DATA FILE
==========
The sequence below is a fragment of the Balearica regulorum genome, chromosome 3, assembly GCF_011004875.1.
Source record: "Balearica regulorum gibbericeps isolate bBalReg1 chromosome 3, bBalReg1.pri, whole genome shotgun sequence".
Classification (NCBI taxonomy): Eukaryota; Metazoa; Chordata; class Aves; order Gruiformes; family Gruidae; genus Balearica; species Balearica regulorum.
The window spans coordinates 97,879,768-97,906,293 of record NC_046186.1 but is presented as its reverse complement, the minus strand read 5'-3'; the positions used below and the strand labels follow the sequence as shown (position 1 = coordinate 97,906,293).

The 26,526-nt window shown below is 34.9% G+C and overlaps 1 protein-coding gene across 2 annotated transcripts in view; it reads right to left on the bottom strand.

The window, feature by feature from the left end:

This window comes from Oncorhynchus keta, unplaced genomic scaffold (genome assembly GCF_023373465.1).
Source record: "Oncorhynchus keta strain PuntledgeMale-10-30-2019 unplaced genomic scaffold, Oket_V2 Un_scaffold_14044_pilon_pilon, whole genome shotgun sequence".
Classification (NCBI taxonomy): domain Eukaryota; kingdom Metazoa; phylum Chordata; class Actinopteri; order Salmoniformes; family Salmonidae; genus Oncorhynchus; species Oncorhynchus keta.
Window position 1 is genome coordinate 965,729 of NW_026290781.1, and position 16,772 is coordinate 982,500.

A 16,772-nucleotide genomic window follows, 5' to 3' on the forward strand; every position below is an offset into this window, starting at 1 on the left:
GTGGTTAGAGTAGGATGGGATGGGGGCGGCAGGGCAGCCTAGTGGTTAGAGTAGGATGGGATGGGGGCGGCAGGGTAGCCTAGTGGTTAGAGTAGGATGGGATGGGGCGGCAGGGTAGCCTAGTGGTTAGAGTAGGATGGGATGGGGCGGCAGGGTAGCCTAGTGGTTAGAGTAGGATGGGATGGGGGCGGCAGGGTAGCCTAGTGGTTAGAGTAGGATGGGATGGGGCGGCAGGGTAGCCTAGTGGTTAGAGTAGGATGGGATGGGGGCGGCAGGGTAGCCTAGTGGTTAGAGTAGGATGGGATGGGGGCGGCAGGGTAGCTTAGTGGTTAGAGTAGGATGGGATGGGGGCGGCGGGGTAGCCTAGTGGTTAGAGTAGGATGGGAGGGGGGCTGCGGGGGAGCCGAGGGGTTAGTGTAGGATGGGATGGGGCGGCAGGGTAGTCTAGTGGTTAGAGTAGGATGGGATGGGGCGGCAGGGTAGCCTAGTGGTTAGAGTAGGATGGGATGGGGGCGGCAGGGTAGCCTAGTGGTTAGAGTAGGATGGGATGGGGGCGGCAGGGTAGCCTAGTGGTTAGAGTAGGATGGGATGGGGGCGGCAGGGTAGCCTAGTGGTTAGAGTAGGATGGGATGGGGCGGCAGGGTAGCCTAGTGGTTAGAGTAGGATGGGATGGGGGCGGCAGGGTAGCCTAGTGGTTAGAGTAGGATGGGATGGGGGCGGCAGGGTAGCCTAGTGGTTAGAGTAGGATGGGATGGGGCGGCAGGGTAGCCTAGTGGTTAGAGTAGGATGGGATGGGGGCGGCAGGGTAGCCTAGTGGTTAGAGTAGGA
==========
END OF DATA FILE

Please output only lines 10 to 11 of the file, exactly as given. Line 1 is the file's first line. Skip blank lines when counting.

Window position 1 is genome coordinate 965,729 of NW_026290781.1, and position 16,772 is coordinate 982,500.

A 16,772-nucleotide genomic window follows, 5' to 3' on the forward strand; every position below is an offset into this window, starting at 1 on the left: